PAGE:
Nevertheless, the simple virtues of these ignorant monks left a profound impression on him; to have robbed them of a book would have been a cruel abuse of hospitality which men of letters might commit, but he was not such a ‘vil escroc’ as that.

Of course not.  What a charming, honest fellow, he must be, this young chap with gambling debts and, no doubt, a manuscript for sale?

The whole narrative is probably false.  What gives it away is the introduction of the three classical texts.  What on earth would a Coptic monastery be doing with Greek texts?  Especially with Greek pagan texts?  And, not just a bit of Diodorus Siculus, but the whole, huge text?  No, this is rubbish.  We see book-lists manufactured during the 17-18th century, which dangle the existence of Hegesippus, of the Greek Irenaeus, of Eusebius against Porphyry and other long lost texts before the eyes of curious westerners.  That all were manufactured by orientals who stood to profit thereby is not in doubt.

The article adds, naively:

Certainly, since d’Antraigues could show great powers of imagination where the depiction of feelings or dramatic scenes was concerned, one has to face up to the possibility that he falsified the account of his discovery of the Clement manuscript. It is very difficult, however, to admit it as serious. Claiming discovery of a non-existent manuscript in memoirs which he never attempted to publish seems rather unlikely for a young man who had no intention of aspiring to membership of the Academie des Inscriptions.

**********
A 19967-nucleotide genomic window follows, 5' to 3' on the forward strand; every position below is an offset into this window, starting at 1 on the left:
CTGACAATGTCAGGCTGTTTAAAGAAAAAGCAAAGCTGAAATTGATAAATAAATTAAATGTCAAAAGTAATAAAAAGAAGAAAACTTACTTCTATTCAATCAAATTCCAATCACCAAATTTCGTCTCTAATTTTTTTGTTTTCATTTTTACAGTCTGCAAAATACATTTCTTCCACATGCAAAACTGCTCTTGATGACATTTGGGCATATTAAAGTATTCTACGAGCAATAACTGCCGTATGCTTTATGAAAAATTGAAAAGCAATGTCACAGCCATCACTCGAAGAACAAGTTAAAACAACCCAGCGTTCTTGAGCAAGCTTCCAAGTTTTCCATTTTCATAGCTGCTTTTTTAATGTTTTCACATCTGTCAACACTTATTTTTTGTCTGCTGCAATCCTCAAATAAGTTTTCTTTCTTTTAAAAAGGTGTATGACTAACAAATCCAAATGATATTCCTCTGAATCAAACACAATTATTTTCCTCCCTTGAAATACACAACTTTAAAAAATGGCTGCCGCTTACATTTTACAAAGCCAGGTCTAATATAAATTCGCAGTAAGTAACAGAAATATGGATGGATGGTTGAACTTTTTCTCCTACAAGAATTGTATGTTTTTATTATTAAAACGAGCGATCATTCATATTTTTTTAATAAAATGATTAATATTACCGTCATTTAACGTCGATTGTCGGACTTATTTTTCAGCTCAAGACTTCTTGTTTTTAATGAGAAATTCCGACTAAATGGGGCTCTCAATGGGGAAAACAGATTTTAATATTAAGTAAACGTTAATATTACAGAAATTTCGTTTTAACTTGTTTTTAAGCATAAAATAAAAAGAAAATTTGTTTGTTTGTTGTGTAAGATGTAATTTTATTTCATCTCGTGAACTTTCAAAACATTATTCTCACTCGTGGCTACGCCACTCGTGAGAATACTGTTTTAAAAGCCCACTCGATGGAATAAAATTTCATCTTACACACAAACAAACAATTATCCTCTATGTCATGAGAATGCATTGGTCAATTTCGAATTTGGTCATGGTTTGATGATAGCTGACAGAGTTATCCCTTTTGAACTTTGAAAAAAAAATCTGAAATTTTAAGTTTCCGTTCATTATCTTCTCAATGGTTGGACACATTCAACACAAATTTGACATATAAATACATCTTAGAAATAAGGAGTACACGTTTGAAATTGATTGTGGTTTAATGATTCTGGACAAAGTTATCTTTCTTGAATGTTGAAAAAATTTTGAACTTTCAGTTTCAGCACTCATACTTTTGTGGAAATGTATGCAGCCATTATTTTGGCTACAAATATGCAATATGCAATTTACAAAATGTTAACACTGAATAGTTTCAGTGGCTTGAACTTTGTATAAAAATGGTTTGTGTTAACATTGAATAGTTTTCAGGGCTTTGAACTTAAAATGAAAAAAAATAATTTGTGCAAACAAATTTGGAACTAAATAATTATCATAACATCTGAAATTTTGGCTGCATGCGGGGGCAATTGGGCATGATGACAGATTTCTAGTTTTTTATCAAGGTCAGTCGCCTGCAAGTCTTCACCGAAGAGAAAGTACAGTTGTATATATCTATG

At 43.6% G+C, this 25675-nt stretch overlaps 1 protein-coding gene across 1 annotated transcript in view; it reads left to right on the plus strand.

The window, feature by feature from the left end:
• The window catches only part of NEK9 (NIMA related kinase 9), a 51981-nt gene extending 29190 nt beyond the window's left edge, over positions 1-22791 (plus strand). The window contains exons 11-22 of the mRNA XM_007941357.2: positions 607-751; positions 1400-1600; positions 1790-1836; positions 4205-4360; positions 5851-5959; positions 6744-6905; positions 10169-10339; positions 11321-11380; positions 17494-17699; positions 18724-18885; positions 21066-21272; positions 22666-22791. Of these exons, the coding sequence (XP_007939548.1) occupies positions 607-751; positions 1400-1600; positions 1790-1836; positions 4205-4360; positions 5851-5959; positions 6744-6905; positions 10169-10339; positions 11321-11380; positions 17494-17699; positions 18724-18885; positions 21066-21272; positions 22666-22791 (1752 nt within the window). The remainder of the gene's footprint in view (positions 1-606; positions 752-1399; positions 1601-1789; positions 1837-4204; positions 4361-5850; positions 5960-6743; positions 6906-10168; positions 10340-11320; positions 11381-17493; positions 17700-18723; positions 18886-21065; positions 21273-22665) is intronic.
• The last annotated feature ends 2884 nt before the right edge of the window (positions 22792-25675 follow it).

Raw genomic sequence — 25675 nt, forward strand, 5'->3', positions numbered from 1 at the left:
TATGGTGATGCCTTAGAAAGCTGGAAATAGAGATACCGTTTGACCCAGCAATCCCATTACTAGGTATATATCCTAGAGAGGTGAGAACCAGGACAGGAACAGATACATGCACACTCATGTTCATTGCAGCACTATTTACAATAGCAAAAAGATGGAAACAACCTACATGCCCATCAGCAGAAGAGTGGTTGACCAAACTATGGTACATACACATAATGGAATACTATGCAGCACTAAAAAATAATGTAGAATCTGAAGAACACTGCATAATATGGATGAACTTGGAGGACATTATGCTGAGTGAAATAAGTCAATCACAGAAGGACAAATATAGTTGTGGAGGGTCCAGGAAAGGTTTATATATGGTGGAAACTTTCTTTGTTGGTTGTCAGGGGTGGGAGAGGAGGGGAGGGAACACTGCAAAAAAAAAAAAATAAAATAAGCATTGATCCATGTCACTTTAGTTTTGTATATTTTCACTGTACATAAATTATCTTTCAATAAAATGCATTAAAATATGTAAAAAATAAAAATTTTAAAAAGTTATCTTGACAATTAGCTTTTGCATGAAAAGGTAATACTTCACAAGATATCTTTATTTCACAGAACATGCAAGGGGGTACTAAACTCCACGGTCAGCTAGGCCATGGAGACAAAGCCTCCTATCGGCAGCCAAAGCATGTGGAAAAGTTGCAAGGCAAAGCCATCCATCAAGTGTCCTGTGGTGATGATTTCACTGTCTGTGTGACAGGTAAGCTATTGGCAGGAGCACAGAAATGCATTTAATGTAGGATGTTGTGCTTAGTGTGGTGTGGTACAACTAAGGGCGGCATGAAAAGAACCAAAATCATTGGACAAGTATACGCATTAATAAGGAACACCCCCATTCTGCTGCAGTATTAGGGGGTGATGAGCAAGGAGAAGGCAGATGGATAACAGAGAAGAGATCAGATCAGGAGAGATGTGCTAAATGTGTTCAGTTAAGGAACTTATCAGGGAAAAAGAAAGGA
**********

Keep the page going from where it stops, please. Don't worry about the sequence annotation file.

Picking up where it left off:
Sadly it is not so simple.  It is possible to think of various ways in which someone who had “made such a find” could expect notoriety, and various useful ways to make money would become possible.

Reading the way in which the article discussed a few of the obvious problems with the account — and devised learned reasons why they were not problematic — brought to mind the way in which people discuss the claims of Morton Smith to have found a letter of Clement at Mar Saba, containing a “Secret Gospel” of Mark.

For the moment the article can be found here, at ScribD.  It is well worth perusing the opening section.

  1. [1]Colin Duckworth and Eric Osborn, Clement of Alexandria’s ‘Hypotyposeis’: A French Eighteenth-Century Sighting, JTS NS 36 (1985), p.67-83.